There are high expectations that Prime Minister Junichiro Kozumi’s Sept. 18 summit meeting with North Korean leader Kim Jong Il will produce a breakthrough regarding the normalization of Japanese-North Korean relations. In addition to achieving this breakthrough in a manner that the Japanese people and other concerned parties can support, one hopes that Koizumi can also act as a peacemaker and make a substantive contribution to security on the Korean Peninsula and in Northeast Asia.
Quite understandably, finding a solution to the alleged abduction of Japanese citizens by North Korea will be a top priority for Koizumi. As the prime minister once said, normalization cannot take place without first resolving this issue. Given the Japanese public’s intense concern with the alleged abductions, Koizumi is willingly risking his political life by proceeding with the summit despite the enormous uncertainty it holds. In this respect, his courage and decisiveness should be commended.
No less important, however, is the prime minister’s leadership role in facilitating the fragile peace process now emerging between North and South Korea and the ongoing efforts by the United States and other concerned parties to ensure North Korea does not engage in the proliferation of weapons of mass destruction.
Any “package deal” with North Korea must be made in ways consistent with the strategic goals of accomplishing deterrence, nonproliferation and stability on the Peninsula as well as in Northeast Asia. For this purpose the U.S., Japan and South Korea have coordinated their respective policies through a trilateral consultation process. It should be recalled that the success of these endeavors led to the “Perry Process” in 1999-2000, even though the Bush administration chose not to continue it.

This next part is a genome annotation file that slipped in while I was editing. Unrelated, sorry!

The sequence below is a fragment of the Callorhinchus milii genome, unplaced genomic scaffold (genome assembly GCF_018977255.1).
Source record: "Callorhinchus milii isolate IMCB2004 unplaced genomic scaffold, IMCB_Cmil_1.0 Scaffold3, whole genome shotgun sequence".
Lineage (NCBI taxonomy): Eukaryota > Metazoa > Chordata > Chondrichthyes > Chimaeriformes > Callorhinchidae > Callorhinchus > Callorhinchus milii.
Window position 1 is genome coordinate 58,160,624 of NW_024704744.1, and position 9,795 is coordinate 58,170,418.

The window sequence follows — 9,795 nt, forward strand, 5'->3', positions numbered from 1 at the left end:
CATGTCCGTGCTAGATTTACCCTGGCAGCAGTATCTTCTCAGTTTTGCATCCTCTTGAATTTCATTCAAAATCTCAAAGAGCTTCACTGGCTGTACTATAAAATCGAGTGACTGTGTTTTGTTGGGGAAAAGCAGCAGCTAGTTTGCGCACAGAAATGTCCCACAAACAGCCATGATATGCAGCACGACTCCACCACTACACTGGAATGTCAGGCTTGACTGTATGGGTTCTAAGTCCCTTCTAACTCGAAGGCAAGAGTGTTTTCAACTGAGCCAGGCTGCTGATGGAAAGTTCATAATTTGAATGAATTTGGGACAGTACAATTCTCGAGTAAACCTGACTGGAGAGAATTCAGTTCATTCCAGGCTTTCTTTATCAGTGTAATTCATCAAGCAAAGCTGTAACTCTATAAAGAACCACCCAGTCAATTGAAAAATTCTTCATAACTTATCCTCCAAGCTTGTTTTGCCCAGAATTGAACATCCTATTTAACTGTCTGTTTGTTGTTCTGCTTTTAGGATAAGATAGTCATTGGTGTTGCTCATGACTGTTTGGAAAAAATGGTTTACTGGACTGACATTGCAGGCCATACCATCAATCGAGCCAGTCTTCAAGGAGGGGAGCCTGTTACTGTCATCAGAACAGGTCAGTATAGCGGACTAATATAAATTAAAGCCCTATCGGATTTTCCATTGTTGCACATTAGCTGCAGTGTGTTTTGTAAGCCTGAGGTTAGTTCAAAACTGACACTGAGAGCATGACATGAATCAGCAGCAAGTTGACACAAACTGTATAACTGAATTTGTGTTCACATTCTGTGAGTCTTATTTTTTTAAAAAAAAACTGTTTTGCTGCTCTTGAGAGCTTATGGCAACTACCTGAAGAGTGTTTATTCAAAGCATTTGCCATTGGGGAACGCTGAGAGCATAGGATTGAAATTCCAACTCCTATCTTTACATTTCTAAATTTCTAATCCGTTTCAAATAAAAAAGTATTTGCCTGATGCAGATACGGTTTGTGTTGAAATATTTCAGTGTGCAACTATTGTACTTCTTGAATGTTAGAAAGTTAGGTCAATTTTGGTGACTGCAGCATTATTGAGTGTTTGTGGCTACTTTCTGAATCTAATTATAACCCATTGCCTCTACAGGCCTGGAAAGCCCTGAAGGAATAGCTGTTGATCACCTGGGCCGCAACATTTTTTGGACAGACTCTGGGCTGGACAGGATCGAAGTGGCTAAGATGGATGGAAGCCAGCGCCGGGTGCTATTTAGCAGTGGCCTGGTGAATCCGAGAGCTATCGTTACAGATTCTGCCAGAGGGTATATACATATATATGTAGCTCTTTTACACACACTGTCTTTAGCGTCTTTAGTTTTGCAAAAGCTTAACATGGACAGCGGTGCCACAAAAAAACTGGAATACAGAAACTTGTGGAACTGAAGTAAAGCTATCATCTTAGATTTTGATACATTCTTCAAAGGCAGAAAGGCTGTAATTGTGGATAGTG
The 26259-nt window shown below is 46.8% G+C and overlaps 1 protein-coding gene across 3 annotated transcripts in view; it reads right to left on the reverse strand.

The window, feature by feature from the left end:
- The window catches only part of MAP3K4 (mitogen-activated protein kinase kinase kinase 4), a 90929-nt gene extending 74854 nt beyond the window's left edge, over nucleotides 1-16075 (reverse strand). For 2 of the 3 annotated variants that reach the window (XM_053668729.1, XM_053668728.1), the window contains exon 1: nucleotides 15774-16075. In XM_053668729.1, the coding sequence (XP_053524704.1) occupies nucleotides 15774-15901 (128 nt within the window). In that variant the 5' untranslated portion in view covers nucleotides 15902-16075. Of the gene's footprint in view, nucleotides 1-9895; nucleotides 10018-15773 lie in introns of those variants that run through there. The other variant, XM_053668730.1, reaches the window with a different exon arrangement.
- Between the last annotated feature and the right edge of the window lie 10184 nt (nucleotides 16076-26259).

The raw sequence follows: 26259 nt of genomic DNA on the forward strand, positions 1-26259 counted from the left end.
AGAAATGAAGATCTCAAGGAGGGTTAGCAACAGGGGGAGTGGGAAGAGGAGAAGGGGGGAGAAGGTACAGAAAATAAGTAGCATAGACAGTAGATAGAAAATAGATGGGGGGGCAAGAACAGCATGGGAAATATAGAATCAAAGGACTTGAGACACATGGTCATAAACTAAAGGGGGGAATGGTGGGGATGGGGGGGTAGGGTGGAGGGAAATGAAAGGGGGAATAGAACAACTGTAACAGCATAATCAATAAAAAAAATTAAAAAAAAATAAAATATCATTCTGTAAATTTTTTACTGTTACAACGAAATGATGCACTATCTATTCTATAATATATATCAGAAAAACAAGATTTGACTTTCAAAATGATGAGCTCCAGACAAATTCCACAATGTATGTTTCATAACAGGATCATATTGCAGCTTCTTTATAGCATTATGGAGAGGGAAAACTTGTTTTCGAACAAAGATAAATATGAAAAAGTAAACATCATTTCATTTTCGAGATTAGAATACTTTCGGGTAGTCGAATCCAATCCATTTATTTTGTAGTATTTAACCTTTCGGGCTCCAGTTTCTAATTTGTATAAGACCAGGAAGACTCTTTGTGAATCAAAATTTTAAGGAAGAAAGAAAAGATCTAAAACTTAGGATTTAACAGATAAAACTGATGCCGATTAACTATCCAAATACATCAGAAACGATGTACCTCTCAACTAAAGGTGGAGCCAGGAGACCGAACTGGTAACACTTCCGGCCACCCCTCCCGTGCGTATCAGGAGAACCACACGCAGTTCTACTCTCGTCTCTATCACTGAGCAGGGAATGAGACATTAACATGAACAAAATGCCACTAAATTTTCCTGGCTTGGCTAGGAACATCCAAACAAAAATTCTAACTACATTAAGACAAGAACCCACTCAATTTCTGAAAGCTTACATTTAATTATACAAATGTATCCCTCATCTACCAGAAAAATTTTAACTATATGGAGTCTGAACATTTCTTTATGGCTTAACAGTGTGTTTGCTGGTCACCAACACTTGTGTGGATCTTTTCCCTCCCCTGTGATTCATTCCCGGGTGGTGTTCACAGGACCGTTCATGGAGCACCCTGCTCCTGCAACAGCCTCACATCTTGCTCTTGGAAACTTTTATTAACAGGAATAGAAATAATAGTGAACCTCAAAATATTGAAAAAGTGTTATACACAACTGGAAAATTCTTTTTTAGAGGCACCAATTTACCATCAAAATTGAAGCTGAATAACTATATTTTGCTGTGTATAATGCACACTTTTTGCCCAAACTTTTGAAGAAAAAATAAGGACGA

At the same time Japan made the surprise Aug. 30 announcement regarding the Koizumi trip, North and South Korea agreed to begin work Sept. 18 on the reconnection of the Gyungui Railway (Seoul to Shinuiju) across the demilitarized zone, with construction to be completed by the end of the year. If this agreement is fully implemented, it will rescue the Korean peace process, which appeared to be falling apart following the June 29 naval skirmish between the North and South.
To sustain the peace process, however, North Korea must make a credible commitment to addressing U.S. concerns regarding proliferation.
As a country that witnessed the flight of a North Korean Taepodong missile over its territory on Aug. 31, 1998 and as a member of the Korean Energy Development Organization pledging $1 billion for building two light-water reactors, Japan has a special role to play in this matter. Therefore, it would be desirable if Koizumi could secure a pledge from Kim to allow an early International Atomic Energy Agency inspection of North Korea’s nuclear activities.
In all probability this would prompt a resumption of U.S.-North Korean dialogue, which has yet to recommence even though U.S. Secretary of State Colin Powell and North Korean Foreign Minister Baek Nam Sun agreed to do just that at the meeting of the ASEAN Regional Forum held at the end of July.
It is interesting to note that according to some reports, working groups from Tokyo and Pyongyang recently met in Beijing and agreed to include the issue of exploring a six-country meeting of four powers (the U.S., Japan, China and Russia) and the two Koreas in the summit agenda. If Koizumi succeeds in persuading his North Korean interlocutors to accept this idea, it will become a major step in involving not only North Korea and Japan, but also China, Russia, South Korea and the U.S. in a multilateral forum that is essential to fostering a Northeast Asian security structure.
If Koizumi succeeds in at least initiating the start of the normalization and peace processes during his North Korean summit, that in itself will be no small feat. Should North Korea respond positively, however, Japan must be prepared to provide generous economic cooperation so that the North can proceed with its newly started economic reforms and successfully carry out the various infrastructure projects that it agreed to build jointly with Russia and South Korea. Once again, Japan’s official development assistance can make a significant contribution to actually promoting both national and human security.
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